One of the perks of being a speaker at Macworld Expo — a few notches down from being included among such great company — is the “speaker bag.” Presenters are not paid to speak at the event, so one way IDG World Expo offers compensation is by putting together a collection of products, demos, software licenses, and special deals from vendors at the show, which every speaker receives in a large duffel bag. Not only does it feel like a way to repay speakers for what ends up being a lot of hard work, the speaker bag is a savvy move by the organizers to get products in front of a group of influential writers, editors, and industry insiders.
This year, nestled among a couple of iPad cases, was a slightly heavy, circular lump of rubberized plastic with an angled top and a vertical wedge cut from the middle. I initially dismissed it as a lame business card holder or something, but it has turned out to be the speaker bag item I use the most.
That lump, which looks like a mutant hockey puck, is called the Stump Stand, and it’s designed to hold an iPad in one of three positions. Lay the iPad down against the angled top to type on the onscreen keyboard at a 45-degree angle. Or, set one of the iPad’s edges into the vertical notch to prop it upright (such as for watching movies). The cutout has two steps, so the iPad in the upright position can also be leaned back at more of an angle by shifting the iPad slightly. A cutout at the front of the Stump Stand makes the iPad’s Home button accessible when the iPad is mounted upright in its portrait orientation.
When I started using my original iPad last year, I had difficulty finding a good resting place for it while working. The iPad Dock supports only the iPad’s portrait orientation, and removing the device from the dock connector meant pulling the two apart with both hands. I ended up propping the iPad on a wooden book holder my sister made for me back in junior high school.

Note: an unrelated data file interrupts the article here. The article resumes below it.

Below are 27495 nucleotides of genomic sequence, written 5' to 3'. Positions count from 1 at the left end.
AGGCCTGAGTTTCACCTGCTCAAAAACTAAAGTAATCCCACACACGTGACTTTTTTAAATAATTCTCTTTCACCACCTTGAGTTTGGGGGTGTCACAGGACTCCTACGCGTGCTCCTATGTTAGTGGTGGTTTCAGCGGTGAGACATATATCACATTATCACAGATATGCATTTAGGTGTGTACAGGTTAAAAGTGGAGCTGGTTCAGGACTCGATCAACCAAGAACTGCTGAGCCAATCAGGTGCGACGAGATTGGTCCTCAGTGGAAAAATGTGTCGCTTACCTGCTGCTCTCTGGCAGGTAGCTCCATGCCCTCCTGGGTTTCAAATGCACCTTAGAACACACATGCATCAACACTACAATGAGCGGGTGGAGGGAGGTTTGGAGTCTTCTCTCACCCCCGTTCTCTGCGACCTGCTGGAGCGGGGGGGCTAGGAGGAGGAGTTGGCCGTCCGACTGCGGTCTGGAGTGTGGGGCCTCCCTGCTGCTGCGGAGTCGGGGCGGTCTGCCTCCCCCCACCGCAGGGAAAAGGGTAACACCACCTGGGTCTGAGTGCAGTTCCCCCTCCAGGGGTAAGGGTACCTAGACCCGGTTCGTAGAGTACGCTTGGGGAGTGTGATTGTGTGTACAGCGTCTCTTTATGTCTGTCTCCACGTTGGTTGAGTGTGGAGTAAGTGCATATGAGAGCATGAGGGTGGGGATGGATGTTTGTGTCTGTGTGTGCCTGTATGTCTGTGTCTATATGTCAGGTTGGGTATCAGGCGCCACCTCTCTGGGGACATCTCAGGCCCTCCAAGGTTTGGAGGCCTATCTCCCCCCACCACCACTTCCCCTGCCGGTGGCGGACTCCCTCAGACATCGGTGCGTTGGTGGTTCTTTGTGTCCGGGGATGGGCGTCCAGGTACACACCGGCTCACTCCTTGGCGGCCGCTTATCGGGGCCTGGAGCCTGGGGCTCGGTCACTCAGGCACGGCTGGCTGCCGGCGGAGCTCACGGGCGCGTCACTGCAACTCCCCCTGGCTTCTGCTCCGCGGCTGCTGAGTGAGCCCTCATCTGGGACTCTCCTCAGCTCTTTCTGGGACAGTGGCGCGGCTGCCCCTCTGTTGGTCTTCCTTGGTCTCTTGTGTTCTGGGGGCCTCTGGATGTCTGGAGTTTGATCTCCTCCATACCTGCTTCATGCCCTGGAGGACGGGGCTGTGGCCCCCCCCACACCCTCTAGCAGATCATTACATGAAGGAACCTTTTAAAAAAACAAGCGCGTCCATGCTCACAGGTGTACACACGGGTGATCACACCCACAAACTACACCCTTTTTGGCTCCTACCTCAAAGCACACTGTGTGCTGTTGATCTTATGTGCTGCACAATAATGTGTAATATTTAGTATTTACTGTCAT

After I outfitted the iPad with Apple’s black iPad Case, the iPad Dock was knocked permanently out of commission, since there’s not enough clearance in the dock to hold a covered iPad. The Stump Stand, by contrast, accommodates the original iPad while still enclosed in its Apple case (with the flap open). Better yet, I can prop it in portrait or landscape orientation, and easily lift it from the Stump when I need to pick it up. The weighted base (8.5 oz, 241 g) keeps the Stump from shifting around on the desk.
The Stump Stand works with the iPad 2, even with a Smart Cover folded flat against the iPad’s back, although the fully upright position doesn’t quite fit with a leather Smart Cover; the polyurethane version fits snugly with a small amount of force. The slightly angled “lean” position, however, works fine with either cover. (And, of course, because the Smart Cover’s magnetic latch pulls off easily, it’s no big deal to set the cover aside.) In fact, the Stump isn’t limited to the iPad. It will prop all sorts of devices, from the iPhone and iPod touch to the Kindle, that fit within the wedge.
I’ve spent the last six weeks working on several iPad projects: my new “Take Control of Media on the iPad, Second Edition” and “Meet the iPad 2,” the first ebook about the iPad 2 at the iBookstore (both now available); and my upcoming print and ebook title, “The iPad 2 Pocket Guide,” which will be available within the next couple of weeks. During that time, I’ve needed to lift, rest, sync, and type on as many as three iPads at any given time. Although I own just the one Stump Stand, it’s been great to
test something on an iPad quickly, set it down in the stand while I write on my Mac, and lift it again when I need to do more testing.
My Stump Stand is black (with a little Macworld 2011 logo on the back, showing off the company’s capability to custom-brand it), but it’s also available in red, pink, green, blue, or light gray (the latter two colors appear to be sold out as I write this). The Stump costs $22; the company is currently running a special on two black units for $40.